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If one be found slain.
God’s value of individual life
“This narrative,” says one, “sets forth the preciousness of human life in the sight of God.” Dr. Jamieson believes this singular statute concerning homicide is far superior to what is found in the criminal code of any other ancient nation, and is undoubtedly the origin or germ of the modern coroners’ inquests.
I. Discovered in the loss of one man. Only one missing! But God counts men as well as stars, and “gathers one by one.” Ancient philosophy and modern socialism overlook personality, and legislate for men in a mass. The individual exists only for the race, has no rights, and becomes a tool or slave of society. Christianity does not belittle man, but recognises and renews individuals, exalts them to responsibility, and appeals to them for right. “Adam, where art thou?”
II. Discovered in the injury to one man. One man was missing, but he was murdered. His blood, like that of Abel, Was crying for justice. Society was wounded in one of its members. An inquiry was demanded, and the reproach must be wiped away.
III. Discovered in the interest which the community should take in one man. “Am I my brother’s keeper?” Formerly heavy fines were inflicted on districts to prevent the murder of Danes and Normans by exasperated Englishmen. We are members one of another; related one to another, and none of us can turn away like Cain.
IV. Discovered in the provision made for every man’s salvation. Christ died for one and for all. It is not the will of God “that one of these little ones should perish.” If one sheep goes astray, the ninety and nine are left by the shepherd. He seeks the one that is lost, and its restoration brings greater joy than over all the remainder. “Dost thou believe?” (J. Wolfendale.)
Expiating unknown murder
We shall endeavour--
I. To explain the ordinance. In doing this we must notice--
1. Its general design. God intended by this law--
(1) To prevent the commission of murder.
(2) To provide means for removing guilt from His land.
2. Its particular provisions: the victim, the death, the place; the protestations and petitions of the elders.
II. To point out some lessons which may be learned from it.
1. The importance of preventing or punishing sin.
2. The comfort of a good conscience.
3. The efficacy of united faith and prayer. (C. Simeon, M. A.)
The right of the firstborn.
I. The rights of primogeniture defined. “A double portion of all that he hath.” As head of the family, the eldest son would be put into power and privilege, be heir of his father’s rank and wealth. He was not to be limited in his allowance, nor deposed from his authority. The Divine Ruler entrusts him with possessions and entails them by His will.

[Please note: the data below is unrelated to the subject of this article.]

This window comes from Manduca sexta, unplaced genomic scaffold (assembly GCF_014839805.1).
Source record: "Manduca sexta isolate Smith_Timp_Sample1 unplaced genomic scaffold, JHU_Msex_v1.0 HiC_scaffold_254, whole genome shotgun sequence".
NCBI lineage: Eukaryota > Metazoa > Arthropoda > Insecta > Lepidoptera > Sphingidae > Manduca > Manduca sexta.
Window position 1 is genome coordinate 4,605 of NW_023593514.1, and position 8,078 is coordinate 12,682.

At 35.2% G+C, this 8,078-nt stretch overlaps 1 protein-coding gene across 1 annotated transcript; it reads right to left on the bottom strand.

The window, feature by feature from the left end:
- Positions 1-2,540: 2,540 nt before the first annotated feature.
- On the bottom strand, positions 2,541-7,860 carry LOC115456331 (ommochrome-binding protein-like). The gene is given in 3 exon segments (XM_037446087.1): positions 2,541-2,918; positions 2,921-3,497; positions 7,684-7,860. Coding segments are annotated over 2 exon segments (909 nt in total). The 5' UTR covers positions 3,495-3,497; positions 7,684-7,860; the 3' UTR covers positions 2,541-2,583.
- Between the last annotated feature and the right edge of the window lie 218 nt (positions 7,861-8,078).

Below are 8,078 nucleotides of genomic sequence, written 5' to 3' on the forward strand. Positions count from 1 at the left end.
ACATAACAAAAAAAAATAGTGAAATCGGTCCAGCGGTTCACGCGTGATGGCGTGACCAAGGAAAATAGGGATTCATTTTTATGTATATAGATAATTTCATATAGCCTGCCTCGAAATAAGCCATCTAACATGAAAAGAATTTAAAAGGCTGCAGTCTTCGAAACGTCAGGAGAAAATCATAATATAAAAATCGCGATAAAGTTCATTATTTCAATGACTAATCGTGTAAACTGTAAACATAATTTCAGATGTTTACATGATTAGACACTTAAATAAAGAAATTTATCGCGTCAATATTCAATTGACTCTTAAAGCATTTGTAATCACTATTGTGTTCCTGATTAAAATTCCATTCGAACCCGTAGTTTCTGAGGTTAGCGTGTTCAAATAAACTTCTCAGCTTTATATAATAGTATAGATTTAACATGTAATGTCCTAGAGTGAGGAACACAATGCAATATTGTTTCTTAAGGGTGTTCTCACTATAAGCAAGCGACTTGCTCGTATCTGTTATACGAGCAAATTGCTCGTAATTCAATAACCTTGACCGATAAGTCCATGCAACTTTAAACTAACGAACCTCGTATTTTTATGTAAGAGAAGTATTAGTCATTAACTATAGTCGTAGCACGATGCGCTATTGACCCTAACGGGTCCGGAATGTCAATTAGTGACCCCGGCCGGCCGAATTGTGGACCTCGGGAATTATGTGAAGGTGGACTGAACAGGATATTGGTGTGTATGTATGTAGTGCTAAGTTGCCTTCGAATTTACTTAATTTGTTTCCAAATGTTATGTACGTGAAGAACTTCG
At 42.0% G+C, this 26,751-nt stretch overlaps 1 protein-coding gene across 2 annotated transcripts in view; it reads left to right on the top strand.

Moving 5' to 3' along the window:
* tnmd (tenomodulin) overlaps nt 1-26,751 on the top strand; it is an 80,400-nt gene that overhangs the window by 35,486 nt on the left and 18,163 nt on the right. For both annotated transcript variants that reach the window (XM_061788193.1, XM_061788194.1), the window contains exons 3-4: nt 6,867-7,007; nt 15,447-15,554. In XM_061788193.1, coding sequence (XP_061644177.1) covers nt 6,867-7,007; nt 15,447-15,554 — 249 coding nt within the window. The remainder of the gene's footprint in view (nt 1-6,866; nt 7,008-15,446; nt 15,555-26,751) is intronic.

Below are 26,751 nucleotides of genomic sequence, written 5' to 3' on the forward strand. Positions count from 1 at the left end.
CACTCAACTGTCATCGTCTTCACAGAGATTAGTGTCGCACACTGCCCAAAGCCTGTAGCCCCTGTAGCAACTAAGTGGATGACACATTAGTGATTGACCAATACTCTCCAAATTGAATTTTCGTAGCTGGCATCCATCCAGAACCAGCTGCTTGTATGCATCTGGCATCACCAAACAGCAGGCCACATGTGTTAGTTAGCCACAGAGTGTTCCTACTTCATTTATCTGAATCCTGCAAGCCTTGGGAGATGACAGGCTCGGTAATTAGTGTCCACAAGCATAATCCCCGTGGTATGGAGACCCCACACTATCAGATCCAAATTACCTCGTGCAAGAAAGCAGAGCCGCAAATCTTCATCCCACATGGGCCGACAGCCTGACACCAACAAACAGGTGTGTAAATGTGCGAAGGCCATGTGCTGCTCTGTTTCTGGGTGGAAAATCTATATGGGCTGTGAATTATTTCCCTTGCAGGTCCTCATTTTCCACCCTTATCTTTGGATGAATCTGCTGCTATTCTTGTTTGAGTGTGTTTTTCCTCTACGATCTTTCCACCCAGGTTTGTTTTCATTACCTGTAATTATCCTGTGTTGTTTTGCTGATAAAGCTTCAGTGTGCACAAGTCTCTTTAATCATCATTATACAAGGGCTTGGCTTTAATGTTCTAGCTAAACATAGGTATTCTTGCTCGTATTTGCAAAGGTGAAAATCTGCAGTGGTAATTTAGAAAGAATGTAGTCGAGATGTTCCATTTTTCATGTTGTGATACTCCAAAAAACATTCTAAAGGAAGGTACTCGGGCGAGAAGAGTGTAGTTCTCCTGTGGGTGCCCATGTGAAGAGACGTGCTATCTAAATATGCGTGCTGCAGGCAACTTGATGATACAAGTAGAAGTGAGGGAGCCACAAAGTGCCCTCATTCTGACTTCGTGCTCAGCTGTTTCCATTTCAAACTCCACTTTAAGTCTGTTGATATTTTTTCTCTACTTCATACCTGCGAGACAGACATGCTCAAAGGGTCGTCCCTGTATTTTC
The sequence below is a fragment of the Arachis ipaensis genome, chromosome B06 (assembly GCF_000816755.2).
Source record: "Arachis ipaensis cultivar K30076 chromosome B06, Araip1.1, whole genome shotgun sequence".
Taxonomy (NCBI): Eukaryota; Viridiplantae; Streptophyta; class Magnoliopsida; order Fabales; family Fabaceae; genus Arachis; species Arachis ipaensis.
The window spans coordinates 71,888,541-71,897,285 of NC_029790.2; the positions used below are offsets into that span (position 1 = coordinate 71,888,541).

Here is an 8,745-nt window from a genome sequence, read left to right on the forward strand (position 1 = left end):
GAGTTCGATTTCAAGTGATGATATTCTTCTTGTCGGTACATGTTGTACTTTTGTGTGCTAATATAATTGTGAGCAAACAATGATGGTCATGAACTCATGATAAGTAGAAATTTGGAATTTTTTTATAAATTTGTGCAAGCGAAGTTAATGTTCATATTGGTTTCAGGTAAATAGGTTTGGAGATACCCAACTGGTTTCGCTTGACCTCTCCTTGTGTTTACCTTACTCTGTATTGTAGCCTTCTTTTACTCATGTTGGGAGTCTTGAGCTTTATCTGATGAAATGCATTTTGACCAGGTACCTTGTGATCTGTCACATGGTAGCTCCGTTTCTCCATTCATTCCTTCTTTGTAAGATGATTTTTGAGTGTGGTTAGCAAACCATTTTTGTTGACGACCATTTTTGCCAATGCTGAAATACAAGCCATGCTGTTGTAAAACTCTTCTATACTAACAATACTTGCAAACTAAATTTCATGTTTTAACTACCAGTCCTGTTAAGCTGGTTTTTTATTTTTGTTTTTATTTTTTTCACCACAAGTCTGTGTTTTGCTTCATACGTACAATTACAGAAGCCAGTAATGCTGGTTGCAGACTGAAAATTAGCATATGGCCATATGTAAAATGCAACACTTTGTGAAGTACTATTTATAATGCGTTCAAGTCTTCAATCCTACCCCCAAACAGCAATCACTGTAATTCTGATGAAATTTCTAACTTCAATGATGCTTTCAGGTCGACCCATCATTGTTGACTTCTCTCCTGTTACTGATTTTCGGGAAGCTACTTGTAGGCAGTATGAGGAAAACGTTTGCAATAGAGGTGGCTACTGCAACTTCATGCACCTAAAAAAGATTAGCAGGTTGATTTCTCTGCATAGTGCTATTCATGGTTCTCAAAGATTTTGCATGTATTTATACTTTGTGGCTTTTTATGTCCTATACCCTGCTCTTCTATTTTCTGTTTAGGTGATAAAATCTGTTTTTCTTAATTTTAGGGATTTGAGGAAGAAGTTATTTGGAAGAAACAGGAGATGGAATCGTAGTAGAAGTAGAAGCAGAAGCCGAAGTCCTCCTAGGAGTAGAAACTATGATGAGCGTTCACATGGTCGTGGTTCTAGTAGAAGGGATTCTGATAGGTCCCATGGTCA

II. The rights of primogeniture upheld. Individual preferences and partialities are not to set aside the rights of the firstborn.
1. Rights upheld through successive marriage. When an Israelite had two wives together or in succession, one might be loved and the other hated (Deuteronomy 21:15). God might tolerate polygamy, but right must be upheld.
2. Rights upheld against human partiality. The influence of the second wife was later and more permanent. Justice must not bend to personal like or dislike. Amid divided affections and divided authority, God and not caprice must rule.
3. Rights upheld by Divine injunction. Man is changeable; entails discord, feud, and litigation in his family; but God is just and impartial. He will protect our rights and vindicate our character. (J. Wolfendale.)
He that is hanged is accursed of God.
I. Hanging a disgraceful punishment. The body was exposed to insult and assault. Shameful deeds were kept in public memory, and the dead was a spectacle to the world. It was only inflicted on most infamous offenders. Cicero calls it a nameless wickedness. Its pain and disgrace were extreme.
II. Hanging a defilement of the land That thy land be not defiled. The vices of the living and the bodies of the dead defiled the land (Numbers 35:34).
1. Physically it would be defiled. In the hot climate its decomposition would injure the health and peril the life of others.
2. Morally, as the land of Jehovah, it would be polluted. Remembrance of crime would harden the heart and breed familiarity.
III. Hanging a warning to others. The punishment was designed to deter others. They saw the terrible consequences of guilt. Alas! “hanging is no warning,” and men leave the very gibbet or the gallows to commit their crimes.
IV. Hanging a type of the death of Christ (Acts 5:35; Galatians 3:13).
1. He became our substitute.
2. He was buried in the evening (John 19:31).
3. As the land was cleansed by removal of curse, so the conscience and the Church purified by Christ. (J. Wolfendale.)
The accursed tree
I. A shameful death awaits abominable crime. “Worthy, of death,” lit., if there be on a man a right of death, “he was hanged upon a tree.”
II. Public ignominy expressed in this shameful death. Penalty for crime, detestation of the perpetrator, and the curse of God.
III. The desirability of taking away the memory of this shame. “He shall not remain all night,” take him down from the tree and bury him; blot out his name and remove the curse.
IV. Christ alone removes the curse. The best of men treated as one of the vilest, died the just for the unjust, “who His own self bare our sins in His own body on the tree.” (J. Wolfendale.)
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Exell, Joseph S. "Commentary on "Deuteronomy 21". The Biblical Illustrator. https://www.studylight.org/
the Week of Proper 21 / Ordinary 26